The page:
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22 Sep 2022

David Collett Visits Landmarks Pertaining to Classical Guitar in Almeria, Spain.

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Our GSI President, David Collett, has returned from his recent trip to Spain. In addition to visiting Granada, David and Granada-based guitar maker, Jose Vigil, drove south to Almeria - another very important city for classical and flamenco guitar in Spain.

While in Almeria, David met with Francisco Lopez Montoro who is a great-great-great-grandson of Antonio de Torres. Francisco is also an excellent documentary filmmaker. David visited a few important landmarks pertaining to the guitar during his visit. He stopped by the beautiful house where Torres lived at 80 calle Real, in La Cañada, and he also paid a visit to the guitar museum in Almeria (Museo de la Guitarra Almeria), where in addition to Torres' exhibits, they also had a fantastic section dedicated to Melchor de Moya (1830-1891) and his sons, Andres and Juan. David took some photos, check them out!

Melchor de Moya was a friend and contemporary of Antonio de Torres and is likely the earliest luthier to adopt and transmit many of Torres’ building techniques to the post-Torres guitar-making community. Moya established his shop in 1848. His two sons would apprentice with him and eventually take over after his passing, building instruments under the label "Hijos de Melchor de Moya". According to Domingo Prat, in his "Diccionario de Guitarristas" of 1934, the sons themselves (Andres and Juan) befriended Antonio de Torres during his break from guitar making (between his first and second epochs) while he was running a china and crystal shop in Almeria. The Moya brothers learned a great deal from Torres, which they applied in the construction of their guitars.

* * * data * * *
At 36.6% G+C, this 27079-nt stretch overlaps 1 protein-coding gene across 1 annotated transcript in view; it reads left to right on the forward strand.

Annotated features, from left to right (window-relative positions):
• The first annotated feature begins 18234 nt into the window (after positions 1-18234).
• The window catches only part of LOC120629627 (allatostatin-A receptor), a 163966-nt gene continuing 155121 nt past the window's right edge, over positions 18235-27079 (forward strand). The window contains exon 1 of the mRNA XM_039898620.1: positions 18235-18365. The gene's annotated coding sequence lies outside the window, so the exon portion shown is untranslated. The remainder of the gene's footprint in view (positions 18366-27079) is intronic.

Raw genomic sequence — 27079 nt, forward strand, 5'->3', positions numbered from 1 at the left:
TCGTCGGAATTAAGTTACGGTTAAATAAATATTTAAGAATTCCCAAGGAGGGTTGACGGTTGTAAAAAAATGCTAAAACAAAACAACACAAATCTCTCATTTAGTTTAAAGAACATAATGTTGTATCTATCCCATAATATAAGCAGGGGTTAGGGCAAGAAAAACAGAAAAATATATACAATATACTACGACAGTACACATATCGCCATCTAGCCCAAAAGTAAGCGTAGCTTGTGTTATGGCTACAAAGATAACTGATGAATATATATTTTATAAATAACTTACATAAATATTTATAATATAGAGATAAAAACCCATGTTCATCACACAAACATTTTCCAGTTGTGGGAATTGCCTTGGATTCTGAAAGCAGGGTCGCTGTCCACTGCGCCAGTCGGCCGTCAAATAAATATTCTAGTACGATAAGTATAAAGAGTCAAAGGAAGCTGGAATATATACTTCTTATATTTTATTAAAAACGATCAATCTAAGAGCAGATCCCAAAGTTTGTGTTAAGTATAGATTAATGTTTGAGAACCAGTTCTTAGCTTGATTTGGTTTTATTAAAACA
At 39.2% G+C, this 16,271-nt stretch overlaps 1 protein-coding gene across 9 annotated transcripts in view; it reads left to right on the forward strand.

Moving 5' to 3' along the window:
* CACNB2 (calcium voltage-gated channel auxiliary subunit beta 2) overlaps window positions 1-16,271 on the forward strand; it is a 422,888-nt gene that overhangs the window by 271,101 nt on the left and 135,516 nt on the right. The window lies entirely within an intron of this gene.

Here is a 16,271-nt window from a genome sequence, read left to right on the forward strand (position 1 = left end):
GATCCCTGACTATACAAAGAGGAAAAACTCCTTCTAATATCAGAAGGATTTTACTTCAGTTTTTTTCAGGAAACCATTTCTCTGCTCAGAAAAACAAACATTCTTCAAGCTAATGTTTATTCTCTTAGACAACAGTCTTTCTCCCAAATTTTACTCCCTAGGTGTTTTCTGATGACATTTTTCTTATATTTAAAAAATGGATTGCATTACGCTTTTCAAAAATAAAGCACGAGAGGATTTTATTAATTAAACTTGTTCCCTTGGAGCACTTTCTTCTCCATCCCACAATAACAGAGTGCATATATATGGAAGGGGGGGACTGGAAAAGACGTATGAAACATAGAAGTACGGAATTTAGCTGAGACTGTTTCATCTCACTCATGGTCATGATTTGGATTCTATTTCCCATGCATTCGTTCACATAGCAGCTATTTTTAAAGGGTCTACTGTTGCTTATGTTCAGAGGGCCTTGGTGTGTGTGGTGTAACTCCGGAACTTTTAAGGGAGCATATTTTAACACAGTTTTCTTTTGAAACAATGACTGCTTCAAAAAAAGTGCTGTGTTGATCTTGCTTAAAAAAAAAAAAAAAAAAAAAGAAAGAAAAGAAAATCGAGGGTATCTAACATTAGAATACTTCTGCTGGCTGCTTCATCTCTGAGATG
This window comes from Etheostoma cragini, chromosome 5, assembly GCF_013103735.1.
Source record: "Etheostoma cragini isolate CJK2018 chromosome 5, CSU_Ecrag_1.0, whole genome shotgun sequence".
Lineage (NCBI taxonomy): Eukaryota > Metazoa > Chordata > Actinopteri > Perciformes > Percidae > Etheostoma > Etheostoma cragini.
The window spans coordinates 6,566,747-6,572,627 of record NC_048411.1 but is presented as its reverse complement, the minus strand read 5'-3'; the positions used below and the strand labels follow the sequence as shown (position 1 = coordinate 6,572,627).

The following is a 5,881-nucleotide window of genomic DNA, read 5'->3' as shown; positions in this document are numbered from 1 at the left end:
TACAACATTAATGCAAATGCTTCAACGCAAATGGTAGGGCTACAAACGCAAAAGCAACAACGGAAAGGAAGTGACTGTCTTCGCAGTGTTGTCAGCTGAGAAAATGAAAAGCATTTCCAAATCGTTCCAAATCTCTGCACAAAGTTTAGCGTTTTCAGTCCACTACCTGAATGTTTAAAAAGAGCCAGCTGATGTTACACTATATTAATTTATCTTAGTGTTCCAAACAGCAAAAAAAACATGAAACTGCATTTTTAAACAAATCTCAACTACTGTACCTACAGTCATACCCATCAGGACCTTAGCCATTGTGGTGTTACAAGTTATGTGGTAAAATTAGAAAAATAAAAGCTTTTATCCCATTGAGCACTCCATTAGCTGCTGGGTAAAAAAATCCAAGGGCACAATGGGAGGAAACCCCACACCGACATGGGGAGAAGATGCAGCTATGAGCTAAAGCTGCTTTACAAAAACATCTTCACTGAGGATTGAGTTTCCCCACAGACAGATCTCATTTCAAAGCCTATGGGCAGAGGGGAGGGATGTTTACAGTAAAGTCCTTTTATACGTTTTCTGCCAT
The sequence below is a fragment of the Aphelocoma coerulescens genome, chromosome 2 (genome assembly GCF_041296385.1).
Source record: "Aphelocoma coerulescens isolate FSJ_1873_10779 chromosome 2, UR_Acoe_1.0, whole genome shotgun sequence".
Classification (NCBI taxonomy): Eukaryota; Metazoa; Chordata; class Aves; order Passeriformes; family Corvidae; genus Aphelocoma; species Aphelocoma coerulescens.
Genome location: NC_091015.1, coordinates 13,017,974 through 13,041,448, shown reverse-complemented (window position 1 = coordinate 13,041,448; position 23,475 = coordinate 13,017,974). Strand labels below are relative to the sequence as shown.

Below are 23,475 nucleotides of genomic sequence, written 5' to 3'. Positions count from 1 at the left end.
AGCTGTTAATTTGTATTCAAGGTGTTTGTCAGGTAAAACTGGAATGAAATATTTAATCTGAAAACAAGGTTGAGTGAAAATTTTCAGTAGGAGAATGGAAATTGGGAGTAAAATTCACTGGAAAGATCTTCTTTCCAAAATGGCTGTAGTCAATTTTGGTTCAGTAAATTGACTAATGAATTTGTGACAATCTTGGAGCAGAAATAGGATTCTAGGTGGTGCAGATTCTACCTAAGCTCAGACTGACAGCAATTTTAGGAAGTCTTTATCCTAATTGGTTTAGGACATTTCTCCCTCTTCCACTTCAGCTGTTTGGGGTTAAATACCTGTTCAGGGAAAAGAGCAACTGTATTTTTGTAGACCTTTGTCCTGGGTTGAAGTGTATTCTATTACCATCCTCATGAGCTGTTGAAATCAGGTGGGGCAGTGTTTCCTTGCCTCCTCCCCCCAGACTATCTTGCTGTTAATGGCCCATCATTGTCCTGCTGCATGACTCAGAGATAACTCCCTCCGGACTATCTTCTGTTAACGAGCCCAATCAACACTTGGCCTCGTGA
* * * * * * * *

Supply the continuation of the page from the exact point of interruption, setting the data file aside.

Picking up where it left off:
The younger brother of Melchor, Miguel Moya was also close to Torres and according to Jose Romanillos, may have assisted in the final construction of several Torres guitars left unfinished at the time of Torres’ death. Indeed Miguel was purportedly allowed to use the title "disciple of Antonio de Torres" on the labels of his own guitars. Clearly, the singular importance of the Moya family in the early assimilation and transmission of Torres' building techniques cannot be overstated.

These guitars are VERY RARE, but we actually have one of them, an 1894 Hijos de Melchor de Moya SP/MP, in our stock right now. If you'd like to learn more about this guitar, check out the videos of Pepe Romero playing and discussing this guitar in our showroom. We also have videos of Chrystian Dozza and Bryan Fasola playing on this guitar. In the past, we also had an 1896 Hijos de Melchor de Moya SP/CSAR. If you're curious about the sound of this guitar, you can hear it in the hands of Tavi Jinariu.

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